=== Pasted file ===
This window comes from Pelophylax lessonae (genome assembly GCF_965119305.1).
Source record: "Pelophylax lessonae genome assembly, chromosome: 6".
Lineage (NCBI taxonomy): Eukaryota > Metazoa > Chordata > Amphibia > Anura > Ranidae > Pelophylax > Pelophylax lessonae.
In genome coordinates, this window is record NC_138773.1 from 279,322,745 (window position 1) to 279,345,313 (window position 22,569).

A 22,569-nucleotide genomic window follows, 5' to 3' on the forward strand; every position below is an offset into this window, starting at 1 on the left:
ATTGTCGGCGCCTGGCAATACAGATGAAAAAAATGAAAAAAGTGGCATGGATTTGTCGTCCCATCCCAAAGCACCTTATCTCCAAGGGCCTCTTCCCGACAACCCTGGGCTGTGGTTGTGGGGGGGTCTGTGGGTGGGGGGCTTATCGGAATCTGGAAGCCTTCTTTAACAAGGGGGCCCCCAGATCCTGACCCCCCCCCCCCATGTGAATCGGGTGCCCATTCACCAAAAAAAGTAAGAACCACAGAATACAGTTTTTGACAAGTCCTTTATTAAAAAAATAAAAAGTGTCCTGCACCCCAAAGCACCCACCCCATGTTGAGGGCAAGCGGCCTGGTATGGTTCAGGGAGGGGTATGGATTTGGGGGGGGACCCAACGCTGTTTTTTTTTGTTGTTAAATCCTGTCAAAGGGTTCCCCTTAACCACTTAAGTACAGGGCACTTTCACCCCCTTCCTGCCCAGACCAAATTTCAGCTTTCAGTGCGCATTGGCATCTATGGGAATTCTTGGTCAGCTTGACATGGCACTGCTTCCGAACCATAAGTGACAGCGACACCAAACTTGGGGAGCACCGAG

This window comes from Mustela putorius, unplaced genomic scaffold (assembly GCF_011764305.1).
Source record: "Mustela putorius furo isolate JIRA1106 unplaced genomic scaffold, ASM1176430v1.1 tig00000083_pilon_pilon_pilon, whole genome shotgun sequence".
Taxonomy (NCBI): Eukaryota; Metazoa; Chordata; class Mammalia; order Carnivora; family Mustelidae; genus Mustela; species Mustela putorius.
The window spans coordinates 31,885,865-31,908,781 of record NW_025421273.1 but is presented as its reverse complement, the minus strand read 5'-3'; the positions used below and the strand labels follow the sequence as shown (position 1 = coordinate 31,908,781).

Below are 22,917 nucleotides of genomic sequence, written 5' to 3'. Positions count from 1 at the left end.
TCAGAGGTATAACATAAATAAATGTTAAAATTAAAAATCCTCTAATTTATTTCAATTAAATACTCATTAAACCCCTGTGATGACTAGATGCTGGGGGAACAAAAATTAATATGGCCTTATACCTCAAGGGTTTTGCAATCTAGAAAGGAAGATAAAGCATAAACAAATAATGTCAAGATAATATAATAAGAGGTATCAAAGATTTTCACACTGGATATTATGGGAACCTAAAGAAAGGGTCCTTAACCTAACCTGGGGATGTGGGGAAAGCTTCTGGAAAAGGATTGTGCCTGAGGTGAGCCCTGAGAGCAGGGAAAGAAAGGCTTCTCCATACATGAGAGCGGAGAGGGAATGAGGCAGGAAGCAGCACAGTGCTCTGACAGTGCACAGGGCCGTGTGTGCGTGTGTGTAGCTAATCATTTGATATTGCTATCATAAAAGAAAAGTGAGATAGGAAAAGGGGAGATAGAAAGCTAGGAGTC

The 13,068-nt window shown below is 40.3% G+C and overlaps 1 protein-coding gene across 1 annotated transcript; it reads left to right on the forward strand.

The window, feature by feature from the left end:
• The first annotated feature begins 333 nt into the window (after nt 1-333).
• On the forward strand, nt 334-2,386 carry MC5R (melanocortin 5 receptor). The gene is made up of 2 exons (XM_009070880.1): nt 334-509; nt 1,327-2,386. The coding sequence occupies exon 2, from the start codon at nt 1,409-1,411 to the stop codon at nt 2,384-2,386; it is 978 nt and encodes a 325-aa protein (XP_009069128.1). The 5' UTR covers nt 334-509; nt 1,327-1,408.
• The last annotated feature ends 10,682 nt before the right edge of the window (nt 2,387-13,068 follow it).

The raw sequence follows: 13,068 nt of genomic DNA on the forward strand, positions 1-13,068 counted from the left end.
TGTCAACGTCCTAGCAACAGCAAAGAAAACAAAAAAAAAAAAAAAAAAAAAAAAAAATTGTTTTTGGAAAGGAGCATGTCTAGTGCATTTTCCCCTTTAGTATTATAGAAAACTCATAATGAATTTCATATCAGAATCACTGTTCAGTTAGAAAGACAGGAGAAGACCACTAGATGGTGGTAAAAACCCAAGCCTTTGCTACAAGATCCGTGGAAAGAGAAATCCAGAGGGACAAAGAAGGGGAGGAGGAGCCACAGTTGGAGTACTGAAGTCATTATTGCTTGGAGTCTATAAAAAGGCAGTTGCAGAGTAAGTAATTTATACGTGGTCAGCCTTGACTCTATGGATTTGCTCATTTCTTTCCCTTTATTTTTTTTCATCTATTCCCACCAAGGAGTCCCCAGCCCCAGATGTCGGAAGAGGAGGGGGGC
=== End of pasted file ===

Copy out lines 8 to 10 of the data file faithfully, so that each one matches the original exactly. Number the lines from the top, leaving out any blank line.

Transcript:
Source record: "Mustela putorius furo isolate JIRA1106 unplaced genomic scaffold, ASM1176430v1.1 tig00000083_pilon_pilon_pilon, whole genome shotgun sequence".
Taxonomy (NCBI): Eukaryota; Metazoa; Chordata; class Mammalia; order Carnivora; family Mustelidae; genus Mustela; species Mustela putorius.
The window spans coordinates 31,885,865-31,908,781 of record NW_025421273.1 but is presented as its reverse complement, the minus strand read 5'-3'; the positions used below and the strand labels follow the sequence as shown (position 1 = coordinate 31,908,781).